Revelations

            My name came to me from the darkness of the room, whispered. I cracked open my eyes, wanting to roll over and ignore the invading voice that jerked me from blissful sleep.

            “Jen,” my brother said. His face was only a dark outline and his teeth barely visible.

            “Don’t pretend to be asleep.”

            I laid still until I heard him hiss in the darkness.

            “Tsk, tsk.”

            The punishment sound. My eyes shot open as my heart quickened. I whimpered, trying to shake off the sleep that weighed my eyelids down. I didn’t want him to have to tell me again.

            “What is it, Isaiah?” I asked my brother.

            “I can’t sleep.”

            A car passed outside, reflecting light onto the wall that passed over the wall above my bed and over to the closet where it disappeared, taking the soft sound of a rumbling engine with it.

            “I don’t feel like doing that.”

            My eyes were starting to adjust to the dark. Going by the stillness of the night, it had to be past midnight.

            “Then tell me a story,” Isaiah said.

            “But I want to sleep, Isaiah, please.”

            I could see my brother’s hands, griping the railing of the bunk bed. He was older and taller so he slept below. My bed was on top.

            “Fine, tsk, tsk.”

    Silently, he released his hands and disappeared from view. I laid in bed, staring into the darkness of the closet. We had no closet doors; which left plenty of space for me to play in and hide in. I sat up and swung part of my torso over the railing.

    “Okay, I’ll tell you a story. Just don’t do anything to me.”

    Tomorrow, I hoped I wouldn’t find more moths crushed into the mouths of my baby dolls, or the faces of my Barbie dolls, burned black.

    “How about a story about a dragon and a princess?” I said.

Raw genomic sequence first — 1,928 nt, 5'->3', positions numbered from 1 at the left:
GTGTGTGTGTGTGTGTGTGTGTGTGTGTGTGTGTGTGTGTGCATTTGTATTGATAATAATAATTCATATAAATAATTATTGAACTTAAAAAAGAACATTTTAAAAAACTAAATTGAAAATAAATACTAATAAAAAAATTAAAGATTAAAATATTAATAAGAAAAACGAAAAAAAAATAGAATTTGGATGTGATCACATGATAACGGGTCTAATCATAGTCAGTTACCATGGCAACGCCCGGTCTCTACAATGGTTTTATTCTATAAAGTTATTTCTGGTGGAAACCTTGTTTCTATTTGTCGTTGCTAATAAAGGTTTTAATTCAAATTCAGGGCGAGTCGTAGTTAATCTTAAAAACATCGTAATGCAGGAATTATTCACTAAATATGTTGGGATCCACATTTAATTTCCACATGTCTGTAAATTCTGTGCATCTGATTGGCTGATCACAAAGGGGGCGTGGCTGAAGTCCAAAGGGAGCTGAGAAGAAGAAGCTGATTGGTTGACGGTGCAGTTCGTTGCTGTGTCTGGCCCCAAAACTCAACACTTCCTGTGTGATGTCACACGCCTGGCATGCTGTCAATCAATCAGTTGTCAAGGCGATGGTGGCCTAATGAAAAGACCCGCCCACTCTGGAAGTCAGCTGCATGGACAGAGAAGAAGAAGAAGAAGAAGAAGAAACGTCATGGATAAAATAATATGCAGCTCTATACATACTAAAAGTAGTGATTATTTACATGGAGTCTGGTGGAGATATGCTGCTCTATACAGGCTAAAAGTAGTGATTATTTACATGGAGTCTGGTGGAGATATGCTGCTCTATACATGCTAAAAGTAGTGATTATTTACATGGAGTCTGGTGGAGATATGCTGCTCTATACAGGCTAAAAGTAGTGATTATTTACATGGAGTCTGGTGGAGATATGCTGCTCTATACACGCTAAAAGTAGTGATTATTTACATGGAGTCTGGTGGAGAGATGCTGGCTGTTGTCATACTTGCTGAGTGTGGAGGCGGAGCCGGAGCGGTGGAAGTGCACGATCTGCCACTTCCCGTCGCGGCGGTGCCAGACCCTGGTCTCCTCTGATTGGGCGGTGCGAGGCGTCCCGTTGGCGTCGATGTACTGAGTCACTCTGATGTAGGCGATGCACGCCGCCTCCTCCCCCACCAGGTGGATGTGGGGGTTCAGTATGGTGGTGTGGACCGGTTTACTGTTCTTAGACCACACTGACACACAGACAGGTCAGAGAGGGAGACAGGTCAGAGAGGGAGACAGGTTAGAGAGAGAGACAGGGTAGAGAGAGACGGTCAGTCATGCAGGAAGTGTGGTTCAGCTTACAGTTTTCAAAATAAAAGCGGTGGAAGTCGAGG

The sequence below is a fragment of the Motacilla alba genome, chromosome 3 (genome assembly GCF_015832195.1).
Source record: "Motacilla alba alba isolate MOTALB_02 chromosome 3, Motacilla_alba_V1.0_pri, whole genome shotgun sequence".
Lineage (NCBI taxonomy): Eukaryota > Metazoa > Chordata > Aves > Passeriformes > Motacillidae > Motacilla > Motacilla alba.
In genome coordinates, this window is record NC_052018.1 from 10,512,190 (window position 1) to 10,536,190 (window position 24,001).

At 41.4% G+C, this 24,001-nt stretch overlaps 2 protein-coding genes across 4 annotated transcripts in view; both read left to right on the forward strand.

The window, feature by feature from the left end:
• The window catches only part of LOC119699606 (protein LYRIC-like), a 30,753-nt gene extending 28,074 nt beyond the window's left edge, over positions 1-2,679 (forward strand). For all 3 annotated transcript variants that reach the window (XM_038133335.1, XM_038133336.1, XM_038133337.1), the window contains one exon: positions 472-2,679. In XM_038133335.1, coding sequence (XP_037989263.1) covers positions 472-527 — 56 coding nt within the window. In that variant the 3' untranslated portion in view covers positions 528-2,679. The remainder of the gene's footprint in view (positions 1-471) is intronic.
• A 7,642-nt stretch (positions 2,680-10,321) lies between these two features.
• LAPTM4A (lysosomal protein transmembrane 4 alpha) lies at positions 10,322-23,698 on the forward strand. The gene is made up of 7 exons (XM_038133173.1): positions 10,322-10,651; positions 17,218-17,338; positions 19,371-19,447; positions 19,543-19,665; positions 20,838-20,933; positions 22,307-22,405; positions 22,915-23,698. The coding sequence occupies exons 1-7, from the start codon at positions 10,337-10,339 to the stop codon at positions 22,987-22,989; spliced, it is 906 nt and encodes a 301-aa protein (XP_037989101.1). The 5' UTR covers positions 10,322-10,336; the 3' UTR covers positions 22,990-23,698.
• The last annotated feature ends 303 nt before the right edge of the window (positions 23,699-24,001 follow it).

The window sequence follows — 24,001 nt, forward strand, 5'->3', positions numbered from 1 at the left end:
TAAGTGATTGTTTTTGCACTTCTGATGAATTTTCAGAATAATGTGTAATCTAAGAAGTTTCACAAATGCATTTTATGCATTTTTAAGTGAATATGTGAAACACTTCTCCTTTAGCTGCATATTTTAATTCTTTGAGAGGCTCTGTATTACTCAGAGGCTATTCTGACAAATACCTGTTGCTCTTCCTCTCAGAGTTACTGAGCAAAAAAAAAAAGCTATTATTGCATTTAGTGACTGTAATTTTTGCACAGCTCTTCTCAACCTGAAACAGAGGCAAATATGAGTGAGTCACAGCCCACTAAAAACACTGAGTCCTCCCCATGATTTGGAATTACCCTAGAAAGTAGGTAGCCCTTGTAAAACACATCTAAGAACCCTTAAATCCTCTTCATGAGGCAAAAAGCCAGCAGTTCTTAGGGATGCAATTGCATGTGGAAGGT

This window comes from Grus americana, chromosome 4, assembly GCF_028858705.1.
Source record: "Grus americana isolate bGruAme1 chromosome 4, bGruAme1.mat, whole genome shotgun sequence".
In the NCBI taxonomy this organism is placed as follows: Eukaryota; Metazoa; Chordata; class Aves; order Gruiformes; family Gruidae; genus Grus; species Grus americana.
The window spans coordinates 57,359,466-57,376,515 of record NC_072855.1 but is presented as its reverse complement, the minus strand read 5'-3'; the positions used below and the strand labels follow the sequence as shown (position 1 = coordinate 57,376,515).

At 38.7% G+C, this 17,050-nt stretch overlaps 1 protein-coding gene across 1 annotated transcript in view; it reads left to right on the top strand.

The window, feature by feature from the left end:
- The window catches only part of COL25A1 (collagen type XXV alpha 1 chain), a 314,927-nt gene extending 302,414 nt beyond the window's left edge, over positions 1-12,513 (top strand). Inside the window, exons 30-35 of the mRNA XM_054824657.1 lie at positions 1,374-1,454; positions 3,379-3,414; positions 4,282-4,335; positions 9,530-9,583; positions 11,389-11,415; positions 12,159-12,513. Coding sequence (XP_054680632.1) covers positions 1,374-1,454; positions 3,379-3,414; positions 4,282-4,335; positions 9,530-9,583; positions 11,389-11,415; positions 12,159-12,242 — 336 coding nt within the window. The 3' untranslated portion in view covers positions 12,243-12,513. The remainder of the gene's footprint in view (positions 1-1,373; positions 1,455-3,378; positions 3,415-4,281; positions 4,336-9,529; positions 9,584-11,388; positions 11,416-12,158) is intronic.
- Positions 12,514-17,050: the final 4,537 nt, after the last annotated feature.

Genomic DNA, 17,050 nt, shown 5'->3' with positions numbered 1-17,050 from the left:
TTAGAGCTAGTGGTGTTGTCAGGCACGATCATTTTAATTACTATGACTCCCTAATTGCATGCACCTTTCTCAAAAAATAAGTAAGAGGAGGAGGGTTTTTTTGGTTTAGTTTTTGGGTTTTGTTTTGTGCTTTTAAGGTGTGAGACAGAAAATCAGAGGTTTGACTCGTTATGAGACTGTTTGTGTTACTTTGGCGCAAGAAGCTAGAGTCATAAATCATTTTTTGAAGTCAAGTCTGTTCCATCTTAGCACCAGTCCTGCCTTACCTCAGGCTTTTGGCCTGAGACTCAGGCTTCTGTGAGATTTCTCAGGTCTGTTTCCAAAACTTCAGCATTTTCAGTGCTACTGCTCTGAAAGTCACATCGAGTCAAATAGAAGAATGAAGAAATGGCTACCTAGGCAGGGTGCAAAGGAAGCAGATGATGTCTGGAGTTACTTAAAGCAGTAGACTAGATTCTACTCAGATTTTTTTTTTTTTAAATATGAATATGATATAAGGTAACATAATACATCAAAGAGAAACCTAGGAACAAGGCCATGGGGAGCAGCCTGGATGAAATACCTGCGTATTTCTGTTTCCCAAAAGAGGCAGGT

“That’s boring.”

    I straightened up and looked around the room. It seemed slightly more visible. Another car passed along the street, casting a reflection on the wall. I looked at the closed door and the Ten Commandments I had taped on it from Sunday school.

    “You know what my favorite story in the Bible is? Revelations.” I said and laid back down.

    “Why?”

    “Because, it’s the part when all the sinners get punished for being bad.”

    “No, it isn’t.”

    “Uh-huh. All the bad people get left behind. They get stuck here. And good people go to Heaven.” I could feel a smile tug at my lips.

    Isaiah got up from the bed and stood again, griping the railing.

    “So what happens to the bad people?”

    My heart quickened.

    “They are left here and the ground tears apart. Fire burns their skin off and all the bugs and spiders come out.”

    Isaiah scoffed. “Stop making things up.”

    “I’m not. The Devil comes and he tortures all the people left behind.”

    Isaiah burped and blew it into my face. It smelled of old meat and cheese. My throat tightened and my stomach rolled, but I didn’t dare flinch or turn away.

    “So where do you think you’ll be?” He asked.

    “I’ll go to Heaven.”

    Isaiah smiled in the dark, teeth white and straight.

    “No you won’t, because I’ll keep you here with me.”

    The room was silent as another car rolled past. The light it cast on the wall looked like two triangular eyes, watching me as it swept across the room to disappear at the closet. Isaiah saw it too.

    “The Devil!” He said.

     He quickly ducked down and got into bed.

    “Jen, I’m scared. I don’t like that story. Now you have to tell me another”

    I pulled the covers up to my chin.

    “But I’m sleepy.” I felt tears begin to sting my eyes.

    “You better not go to sleep tonight. Not before me.”

    As warm tears slid down my face, I turned so that I could watch the room. I would stay up and hope I didn’t see the dark shadow of my brother’s face again that night.

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